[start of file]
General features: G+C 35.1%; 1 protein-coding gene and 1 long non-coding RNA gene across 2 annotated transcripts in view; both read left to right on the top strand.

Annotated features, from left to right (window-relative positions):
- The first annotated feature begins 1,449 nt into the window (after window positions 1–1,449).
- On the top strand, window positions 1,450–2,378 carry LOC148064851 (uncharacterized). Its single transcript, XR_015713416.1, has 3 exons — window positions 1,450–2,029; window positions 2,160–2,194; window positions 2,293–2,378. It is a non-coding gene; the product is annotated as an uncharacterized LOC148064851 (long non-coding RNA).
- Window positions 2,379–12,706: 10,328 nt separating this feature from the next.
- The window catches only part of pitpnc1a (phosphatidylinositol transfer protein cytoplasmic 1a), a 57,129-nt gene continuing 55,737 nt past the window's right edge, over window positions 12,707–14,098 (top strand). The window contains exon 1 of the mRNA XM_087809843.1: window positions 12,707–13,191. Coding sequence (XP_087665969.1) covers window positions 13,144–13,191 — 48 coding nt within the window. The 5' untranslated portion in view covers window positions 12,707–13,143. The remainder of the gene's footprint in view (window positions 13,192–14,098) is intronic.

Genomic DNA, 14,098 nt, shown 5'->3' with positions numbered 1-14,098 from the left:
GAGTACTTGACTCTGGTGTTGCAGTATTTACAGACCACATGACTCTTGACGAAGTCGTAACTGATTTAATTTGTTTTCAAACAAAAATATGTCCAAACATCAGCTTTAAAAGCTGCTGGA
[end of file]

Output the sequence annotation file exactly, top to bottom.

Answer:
General features: G+C 35.1%; 1 protein-coding gene and 1 long non-coding RNA gene across 2 annotated transcripts in view; both read left to right on the top strand.

Annotated features, from left to right (window-relative positions):
- The first annotated feature begins 1,449 nt into the window (after window positions 1–1,449).
- On the top strand, window positions 1,450–2,378 carry LOC148064851 (uncharacterized). Its single transcript, XR_015713416.1, has 3 exons — window positions 1,450–2,029; window positions 2,160–2,194; window positions 2,293–2,378. It is a non-coding gene; the product is annotated as an uncharacterized LOC148064851 (long non-coding RNA).
- Window positions 2,379–12,706: 10,328 nt separating this feature from the next.
- The window catches only part of pitpnc1a (phosphatidylinositol transfer protein cytoplasmic 1a), a 57,129-nt gene continuing 55,737 nt past the window's right edge, over window positions 12,707–14,098 (top strand). The window contains exon 1 of the mRNA XM_087809843.1: window positions 12,707–13,191. Coding sequence (XP_087665969.1) covers window positions 13,144–13,191 — 48 coding nt within the window. The 5' untranslated portion in view covers window positions 12,707–13,143. The remainder of the gene's footprint in view (window positions 13,192–14,098) is intronic.

Genomic DNA, 14,098 nt, shown 5'->3' with positions numbered 1-14,098 from the left:
GAGTACTTGACTCTGGTGTTGCAGTATTTACAGACCACATGACTCTTGACGAAGTCGTAACTGATTTAATTTGTTTTCAAACAAAAATATGTCCAAACATCAGCTTTAAAAGCTGCTGGA